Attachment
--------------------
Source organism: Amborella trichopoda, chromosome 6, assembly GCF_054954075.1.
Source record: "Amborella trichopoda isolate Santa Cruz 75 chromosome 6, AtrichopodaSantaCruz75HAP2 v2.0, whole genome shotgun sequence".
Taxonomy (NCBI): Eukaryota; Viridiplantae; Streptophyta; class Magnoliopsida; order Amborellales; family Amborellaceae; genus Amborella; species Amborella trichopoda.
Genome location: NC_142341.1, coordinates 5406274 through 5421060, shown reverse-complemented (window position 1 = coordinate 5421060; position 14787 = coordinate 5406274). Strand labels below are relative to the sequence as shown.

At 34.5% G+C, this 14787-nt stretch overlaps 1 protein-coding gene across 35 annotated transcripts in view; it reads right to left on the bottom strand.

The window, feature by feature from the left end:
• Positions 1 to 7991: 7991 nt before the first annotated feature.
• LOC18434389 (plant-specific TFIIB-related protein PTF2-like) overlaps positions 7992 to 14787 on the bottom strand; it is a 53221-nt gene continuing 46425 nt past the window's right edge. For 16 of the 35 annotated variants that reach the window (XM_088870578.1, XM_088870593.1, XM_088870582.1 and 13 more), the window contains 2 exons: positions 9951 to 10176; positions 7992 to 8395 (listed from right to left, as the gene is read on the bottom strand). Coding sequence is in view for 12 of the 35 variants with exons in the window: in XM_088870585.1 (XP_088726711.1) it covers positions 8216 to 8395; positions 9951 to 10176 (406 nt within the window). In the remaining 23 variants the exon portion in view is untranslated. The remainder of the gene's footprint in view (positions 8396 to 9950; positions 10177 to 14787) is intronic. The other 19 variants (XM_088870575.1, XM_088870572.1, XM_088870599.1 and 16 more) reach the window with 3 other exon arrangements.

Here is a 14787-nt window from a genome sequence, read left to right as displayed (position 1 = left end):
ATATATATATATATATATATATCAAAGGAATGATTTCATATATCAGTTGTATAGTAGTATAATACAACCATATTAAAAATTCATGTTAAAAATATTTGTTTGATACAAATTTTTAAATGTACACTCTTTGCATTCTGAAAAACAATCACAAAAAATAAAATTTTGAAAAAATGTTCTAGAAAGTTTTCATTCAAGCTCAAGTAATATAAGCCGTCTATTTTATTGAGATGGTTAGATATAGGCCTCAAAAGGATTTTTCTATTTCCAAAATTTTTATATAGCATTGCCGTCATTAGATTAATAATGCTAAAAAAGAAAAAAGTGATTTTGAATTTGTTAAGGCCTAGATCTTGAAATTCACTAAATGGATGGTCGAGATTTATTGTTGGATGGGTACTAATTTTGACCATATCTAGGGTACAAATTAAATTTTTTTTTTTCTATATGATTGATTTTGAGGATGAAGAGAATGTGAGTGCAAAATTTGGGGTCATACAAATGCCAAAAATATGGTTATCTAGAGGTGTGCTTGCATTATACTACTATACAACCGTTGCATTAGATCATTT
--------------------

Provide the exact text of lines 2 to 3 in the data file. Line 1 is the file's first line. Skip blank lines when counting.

Source record: "Amborella trichopoda isolate Santa Cruz 75 chromosome 6, AtrichopodaSantaCruz75HAP2 v2.0, whole genome shotgun sequence".
Taxonomy (NCBI): Eukaryota; Viridiplantae; Streptophyta; class Magnoliopsida; order Amborellales; family Amborellaceae; genus Amborella; species Amborella trichopoda.